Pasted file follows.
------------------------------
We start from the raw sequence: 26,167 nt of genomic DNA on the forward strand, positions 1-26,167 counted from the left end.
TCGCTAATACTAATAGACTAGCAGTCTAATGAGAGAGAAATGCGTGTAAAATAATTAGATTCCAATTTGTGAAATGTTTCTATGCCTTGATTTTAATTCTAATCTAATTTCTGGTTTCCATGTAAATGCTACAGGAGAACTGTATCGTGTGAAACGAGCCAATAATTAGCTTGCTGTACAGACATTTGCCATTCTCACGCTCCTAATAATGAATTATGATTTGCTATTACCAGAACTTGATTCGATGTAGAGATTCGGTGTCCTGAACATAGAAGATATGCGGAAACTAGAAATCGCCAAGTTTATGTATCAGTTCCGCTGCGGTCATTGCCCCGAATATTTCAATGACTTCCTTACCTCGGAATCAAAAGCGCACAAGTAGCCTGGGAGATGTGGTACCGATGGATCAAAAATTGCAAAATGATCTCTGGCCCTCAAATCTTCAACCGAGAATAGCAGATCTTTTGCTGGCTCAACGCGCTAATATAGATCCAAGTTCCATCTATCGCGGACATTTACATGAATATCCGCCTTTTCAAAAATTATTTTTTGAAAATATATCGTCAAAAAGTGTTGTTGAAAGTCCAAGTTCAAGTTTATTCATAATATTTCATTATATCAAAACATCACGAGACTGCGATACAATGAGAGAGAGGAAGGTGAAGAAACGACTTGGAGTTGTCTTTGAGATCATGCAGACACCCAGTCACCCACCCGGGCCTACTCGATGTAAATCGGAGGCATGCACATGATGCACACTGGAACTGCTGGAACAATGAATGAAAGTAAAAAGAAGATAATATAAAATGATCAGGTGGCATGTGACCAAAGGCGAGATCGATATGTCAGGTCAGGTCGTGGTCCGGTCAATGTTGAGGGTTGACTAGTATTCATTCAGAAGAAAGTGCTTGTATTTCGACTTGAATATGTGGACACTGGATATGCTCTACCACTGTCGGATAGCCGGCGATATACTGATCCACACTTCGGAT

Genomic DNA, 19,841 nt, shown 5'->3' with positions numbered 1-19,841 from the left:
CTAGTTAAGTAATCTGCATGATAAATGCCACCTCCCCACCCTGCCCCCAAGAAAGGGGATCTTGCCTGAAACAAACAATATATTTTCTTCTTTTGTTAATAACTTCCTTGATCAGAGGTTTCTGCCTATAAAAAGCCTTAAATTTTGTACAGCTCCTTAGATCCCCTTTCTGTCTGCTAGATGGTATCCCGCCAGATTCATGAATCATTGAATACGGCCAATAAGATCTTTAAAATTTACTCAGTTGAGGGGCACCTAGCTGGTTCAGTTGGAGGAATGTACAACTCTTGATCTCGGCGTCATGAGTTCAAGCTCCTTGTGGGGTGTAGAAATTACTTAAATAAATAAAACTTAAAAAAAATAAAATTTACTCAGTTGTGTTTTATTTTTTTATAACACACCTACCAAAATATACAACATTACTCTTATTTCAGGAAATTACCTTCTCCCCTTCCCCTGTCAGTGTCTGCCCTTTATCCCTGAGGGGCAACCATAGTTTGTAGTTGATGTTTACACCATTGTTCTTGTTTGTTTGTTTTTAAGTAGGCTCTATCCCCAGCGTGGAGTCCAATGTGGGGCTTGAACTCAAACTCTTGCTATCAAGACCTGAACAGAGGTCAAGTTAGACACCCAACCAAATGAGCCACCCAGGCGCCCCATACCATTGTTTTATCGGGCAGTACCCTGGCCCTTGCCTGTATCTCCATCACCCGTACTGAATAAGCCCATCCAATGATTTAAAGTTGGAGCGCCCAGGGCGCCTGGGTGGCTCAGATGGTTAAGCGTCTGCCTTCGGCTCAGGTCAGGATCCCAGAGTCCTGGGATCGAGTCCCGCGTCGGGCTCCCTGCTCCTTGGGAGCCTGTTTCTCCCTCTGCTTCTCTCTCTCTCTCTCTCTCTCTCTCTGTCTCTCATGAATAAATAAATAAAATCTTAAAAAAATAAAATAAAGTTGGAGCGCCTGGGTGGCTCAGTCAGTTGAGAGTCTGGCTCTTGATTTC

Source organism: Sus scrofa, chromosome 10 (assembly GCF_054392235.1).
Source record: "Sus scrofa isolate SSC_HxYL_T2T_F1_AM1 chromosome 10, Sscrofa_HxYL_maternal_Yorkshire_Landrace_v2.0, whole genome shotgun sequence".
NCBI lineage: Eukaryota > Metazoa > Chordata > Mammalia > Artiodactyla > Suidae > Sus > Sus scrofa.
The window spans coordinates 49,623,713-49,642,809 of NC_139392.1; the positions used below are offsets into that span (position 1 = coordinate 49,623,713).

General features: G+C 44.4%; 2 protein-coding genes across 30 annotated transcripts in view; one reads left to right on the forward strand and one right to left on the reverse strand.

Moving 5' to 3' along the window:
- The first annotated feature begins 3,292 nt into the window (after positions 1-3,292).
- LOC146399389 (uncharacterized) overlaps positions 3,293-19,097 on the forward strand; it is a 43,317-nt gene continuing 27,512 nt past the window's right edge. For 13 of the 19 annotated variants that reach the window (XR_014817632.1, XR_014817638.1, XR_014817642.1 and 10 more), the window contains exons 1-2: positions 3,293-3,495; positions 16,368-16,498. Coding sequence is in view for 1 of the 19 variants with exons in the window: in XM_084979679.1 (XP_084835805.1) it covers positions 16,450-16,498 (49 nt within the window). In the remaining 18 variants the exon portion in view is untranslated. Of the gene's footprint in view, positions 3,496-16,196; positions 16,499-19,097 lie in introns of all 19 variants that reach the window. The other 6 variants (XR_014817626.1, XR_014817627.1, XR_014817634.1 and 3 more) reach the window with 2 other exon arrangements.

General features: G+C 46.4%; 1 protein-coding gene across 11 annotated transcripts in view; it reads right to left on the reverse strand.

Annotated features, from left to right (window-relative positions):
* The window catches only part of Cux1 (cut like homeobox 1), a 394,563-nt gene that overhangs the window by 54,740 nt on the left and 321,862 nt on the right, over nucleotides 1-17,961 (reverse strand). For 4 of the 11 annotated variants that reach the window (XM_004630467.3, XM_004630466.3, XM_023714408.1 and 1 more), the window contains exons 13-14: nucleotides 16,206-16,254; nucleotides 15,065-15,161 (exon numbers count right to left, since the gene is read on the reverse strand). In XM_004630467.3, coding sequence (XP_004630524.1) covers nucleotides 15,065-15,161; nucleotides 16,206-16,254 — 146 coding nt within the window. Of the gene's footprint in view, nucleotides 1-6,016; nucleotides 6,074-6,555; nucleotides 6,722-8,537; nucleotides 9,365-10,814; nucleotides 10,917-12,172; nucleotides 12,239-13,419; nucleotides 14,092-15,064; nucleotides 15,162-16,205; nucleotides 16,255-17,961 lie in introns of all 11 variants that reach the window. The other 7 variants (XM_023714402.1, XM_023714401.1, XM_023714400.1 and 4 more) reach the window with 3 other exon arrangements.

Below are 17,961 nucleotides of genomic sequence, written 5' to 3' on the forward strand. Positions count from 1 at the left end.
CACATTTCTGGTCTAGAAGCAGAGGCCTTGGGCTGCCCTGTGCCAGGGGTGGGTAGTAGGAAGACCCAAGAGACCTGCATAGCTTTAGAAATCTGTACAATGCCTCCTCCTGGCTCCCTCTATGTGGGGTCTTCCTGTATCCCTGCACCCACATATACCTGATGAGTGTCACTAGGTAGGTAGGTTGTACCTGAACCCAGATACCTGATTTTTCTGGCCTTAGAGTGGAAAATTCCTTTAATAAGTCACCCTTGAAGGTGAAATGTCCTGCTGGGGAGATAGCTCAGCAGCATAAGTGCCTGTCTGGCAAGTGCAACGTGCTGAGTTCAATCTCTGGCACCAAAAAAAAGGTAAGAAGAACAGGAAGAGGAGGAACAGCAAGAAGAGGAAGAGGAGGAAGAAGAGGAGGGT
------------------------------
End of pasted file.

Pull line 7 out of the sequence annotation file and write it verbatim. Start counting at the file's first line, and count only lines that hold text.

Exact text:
NCBI lineage: Eukaryota > Metazoa > Chordata > Mammalia > Artiodactyla > Suidae > Sus > Sus scrofa.